ANS: C

Using authority responses promotes dependency and inferiority. Avoiding the use of authority is best. Although the health care provider and patient do not have equal professional knowledge, both have equally worthy roles in the health process. The other statements are not correct.

DIF: Cognitive Level: Applying (Application) REF: p. 34

MSC: Client Needs: Psychosocial Integrity

33. A female patient does not speak English well, and the nurse needs to choose an interpreter. Which of the following would be the most appropriate choice?

a.

Trained interpreter

b.

Male family member

c.

Female family member

d.

Volunteer college student from the foreign language studies department

ANS: A

Whenever possible, the nurse should use a trained interpreter, preferably one who knows medical terminology. In general, an older, more mature interpreter is preferred to a younger, less experienced one, and the same gender is preferred when possible.

DIF: Cognitive Level: Understanding (Comprehension) REF: p. 44

MSC: Client Needs: Psychosocial Integrity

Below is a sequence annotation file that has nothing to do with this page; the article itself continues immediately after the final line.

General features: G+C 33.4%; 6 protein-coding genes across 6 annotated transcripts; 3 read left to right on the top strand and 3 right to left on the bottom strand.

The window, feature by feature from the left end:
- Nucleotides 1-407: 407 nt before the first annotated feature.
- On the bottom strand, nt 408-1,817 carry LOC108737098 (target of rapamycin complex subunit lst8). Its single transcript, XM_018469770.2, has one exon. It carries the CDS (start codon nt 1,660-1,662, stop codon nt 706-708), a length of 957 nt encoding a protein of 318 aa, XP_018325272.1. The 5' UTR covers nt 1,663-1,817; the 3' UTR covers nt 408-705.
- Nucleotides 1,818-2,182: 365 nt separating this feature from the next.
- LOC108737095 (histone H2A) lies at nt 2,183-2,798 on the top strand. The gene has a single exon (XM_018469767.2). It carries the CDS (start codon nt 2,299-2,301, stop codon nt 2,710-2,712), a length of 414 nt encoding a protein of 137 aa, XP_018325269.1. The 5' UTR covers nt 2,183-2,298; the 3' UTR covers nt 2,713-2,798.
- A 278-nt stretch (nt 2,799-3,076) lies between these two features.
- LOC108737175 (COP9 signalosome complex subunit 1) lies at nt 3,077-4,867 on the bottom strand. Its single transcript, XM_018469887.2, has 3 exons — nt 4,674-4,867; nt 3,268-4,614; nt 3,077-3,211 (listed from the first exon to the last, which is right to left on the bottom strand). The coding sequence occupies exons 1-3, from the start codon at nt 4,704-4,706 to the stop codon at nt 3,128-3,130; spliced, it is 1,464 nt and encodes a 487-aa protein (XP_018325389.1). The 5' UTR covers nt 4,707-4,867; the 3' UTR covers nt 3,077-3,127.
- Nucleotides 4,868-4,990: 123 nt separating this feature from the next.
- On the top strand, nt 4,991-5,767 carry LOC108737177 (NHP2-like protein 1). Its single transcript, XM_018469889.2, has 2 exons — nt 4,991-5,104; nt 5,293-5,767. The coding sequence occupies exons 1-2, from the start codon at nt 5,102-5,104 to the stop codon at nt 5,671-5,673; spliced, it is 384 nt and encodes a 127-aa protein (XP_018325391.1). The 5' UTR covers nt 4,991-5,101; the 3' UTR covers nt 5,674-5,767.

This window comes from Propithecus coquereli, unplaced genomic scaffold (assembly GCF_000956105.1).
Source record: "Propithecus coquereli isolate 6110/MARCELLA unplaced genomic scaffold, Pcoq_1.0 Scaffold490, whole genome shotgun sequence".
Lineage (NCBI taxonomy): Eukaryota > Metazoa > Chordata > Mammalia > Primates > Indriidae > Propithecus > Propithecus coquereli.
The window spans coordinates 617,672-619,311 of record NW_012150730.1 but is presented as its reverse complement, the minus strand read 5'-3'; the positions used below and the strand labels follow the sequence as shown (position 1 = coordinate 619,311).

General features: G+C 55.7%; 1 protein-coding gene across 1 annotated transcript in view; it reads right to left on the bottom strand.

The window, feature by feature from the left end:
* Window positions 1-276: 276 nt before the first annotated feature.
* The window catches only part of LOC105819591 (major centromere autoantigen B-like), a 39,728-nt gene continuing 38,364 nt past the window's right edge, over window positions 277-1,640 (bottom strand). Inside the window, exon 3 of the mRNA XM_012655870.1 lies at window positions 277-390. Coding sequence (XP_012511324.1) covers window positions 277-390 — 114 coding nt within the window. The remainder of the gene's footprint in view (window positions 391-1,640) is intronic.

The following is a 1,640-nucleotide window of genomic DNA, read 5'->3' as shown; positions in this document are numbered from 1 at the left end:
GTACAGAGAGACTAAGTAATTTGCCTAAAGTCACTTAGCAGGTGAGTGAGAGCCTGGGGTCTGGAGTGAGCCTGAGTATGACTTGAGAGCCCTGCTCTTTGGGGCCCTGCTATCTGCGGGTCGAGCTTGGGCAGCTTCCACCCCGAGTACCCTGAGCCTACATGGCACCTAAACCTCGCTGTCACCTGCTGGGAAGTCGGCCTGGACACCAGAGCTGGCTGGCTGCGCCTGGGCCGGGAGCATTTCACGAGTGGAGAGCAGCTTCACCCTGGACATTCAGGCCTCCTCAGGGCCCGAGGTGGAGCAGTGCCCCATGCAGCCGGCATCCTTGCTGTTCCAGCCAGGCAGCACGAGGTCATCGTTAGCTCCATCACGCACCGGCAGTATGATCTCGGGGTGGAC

34. During a follow-up visit, the nurse discovers that a patient has not been taking his insulin on a regular basis. The nurse asks, Why havent you taken your insulin? Which statement is an appropriate evaluation of this question?

a.

This question may place the patient on the defensive.

b.

This question is an innocent search for information.

c.

Discussing his behavior with his wife would have been better.

d.

A direct question is the best way to discover the reasons for his behavior.

ANS: A

The adults use of why questions usually implies blame and condemnation and places the person on the defensive. The other statements are not correct.

DIF: Cognitive Level: Analyzing (Analysis) REF: p. 34

MSC: Client Needs: Psychosocial Integrity

35. The nurse is nearing the end of an interview. Which statement is appropriate at this time?

a.

Did we forget something?

b.

Is there anything else you would like to mention?

c.

I need to go on to the next patient. Ill be back.

d.

While Im here, lets talk about your upcoming surgery.

ANS: B